Phosphorus itself is an important bone mineral. But if you're getting too much phosphorus as compared to the amount of calcium you're getting, that could lead to bone loss. Phosphoric acid as found in soda may have a more negative impact because the soda will often replace milk as a beverage in the diet and so you will end up with excess phosphorus and less calcium. When you consume dairy you are getting both calcium and phosphorus so there will not be an imbalance between the two.View Thread
Vitamin D can be taken all at one time, with or without food and at any time of the day. Your body stores the vitamin and uses it as needed by the body. It should be fine to take 5,000 International Units (IU) all at one time, as long as this amount was prescribed by your healthcare provider. The upper safe limit of vitamin D was recently set at 4,000 IU/day, however, many times, higher dosages of vitamin D are prescribed for a short period of time to help boost low vitamin D levels. You should take your vitamin D supplement when it is most convenient for you so that you remember to take it.
As for the calcium, you are correct that it should be consumed in amounts of 500-600 at a time or less. NOF recommends a total of 1200 mg of calcium per day from all sources for women age 50 and older. This level is slightly higher than the 1000 mg that is recommended for younger women, due to the impact of menopause.
Individuals should get calcium from foods first and only supplement the approximate amount they do not get from food on a typical day. The combined intake from food and supplements (if needed) should add up to the total amount of calcium you need in one day. If you eat calcium-rich foods like milk, yogurt or calcium-fortified orange juice with your breakfast, it's best to take your calcium supplement with lunch or dinner. If you are able to consume enough calcium-rich foods, you may be able to avoid taking or at least cut back on the amount of calcium supplements you need to take. Getting more calcium than the recommended 1200 mg a day is not beneficial and may cause kidney stones and possibly other problems. To learn more, please read NOF's calcium information at www.nof.org/aboutosteoporosis/prevention/calcium
NOF does not have specific recommendations for taking magnesium and B-12 due to limited evidence supporting the benefits of these supplements to bone health. If your healthcare provider suggested taking these supplements, follow their recommendations for intake. The recommended daily intake of magnesium for you is 320 mg and for vitamin B12 is 2.4 micrograms a day. You can also get many of these vitamins by eating a well-rounded healthy diet rich in fruits, vegetables, low-fat dairy and lean sources of protein.View Thread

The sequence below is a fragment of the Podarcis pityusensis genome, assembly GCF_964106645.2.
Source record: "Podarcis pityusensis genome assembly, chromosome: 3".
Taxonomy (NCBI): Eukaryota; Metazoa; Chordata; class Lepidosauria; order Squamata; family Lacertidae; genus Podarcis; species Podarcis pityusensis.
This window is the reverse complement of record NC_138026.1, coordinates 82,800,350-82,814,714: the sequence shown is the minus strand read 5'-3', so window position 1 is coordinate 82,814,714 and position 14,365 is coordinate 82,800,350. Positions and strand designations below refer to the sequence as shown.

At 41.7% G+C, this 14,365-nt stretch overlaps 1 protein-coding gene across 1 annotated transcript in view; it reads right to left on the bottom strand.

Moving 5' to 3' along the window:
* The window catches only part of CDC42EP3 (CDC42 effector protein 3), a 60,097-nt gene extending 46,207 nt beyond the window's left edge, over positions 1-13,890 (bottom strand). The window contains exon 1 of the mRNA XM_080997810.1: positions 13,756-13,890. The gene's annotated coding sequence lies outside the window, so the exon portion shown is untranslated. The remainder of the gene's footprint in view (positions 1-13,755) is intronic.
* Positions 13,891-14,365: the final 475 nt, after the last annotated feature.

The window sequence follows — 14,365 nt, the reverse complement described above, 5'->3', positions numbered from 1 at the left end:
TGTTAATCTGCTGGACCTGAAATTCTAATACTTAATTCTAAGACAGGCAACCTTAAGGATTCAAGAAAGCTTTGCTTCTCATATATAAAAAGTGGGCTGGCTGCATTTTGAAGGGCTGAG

When evaluating the existing scientific data , it is clear that adults age 50 and older need 1,200 mg of calcium (primarily from diet and supplements if needed) and 800 — 1,000 IUs of vitamin D every day for bone health. We also know that other vitamins and minerals play a role in bone health. Some examples of vitamins and minerals that may benefit bone health are vitamin K, magnesium, the B vitamins, potassium and vitamin C. However, there is not enough research available at this time to prove that supplementing these vitamins and minerals will actually benefit bone health. Unless a person has a known deficiency, the body's needs for these vitamins and minerals can usually be achieved by consuming a well-balanced diet rich in fruits, vegetables, lean sources of protein and whole grains.
Many bone health supplements also contain the mineral strontium. This supplemental form of strontium is not regulated like medications are and differ from the medication Strontium Ranelate which is used in Europe and other countries for the treatment of osteoporosis. There is limited data available on strontium as a supplement, so we do not know if it is safe or will protect the skeleton. For more detailed information on this topic, please see the recent webinar "Nutrition for Your Bone Health" available at www.nof.org/aboutosteoporosis/moreresources/consumer-webinar-series .View Thread
I will be presenting NOF's free live educational webinar "Nutrition for Your Bone Health" on Tuesday, June 29 from 2:00 to 3:00 pm EST. You will be able to see and hear this live presentation through your computer. This presentation will help you learn about the food choices you can make to meet the nutritional needs for optimal bone health. I hope you can join me for this presentation.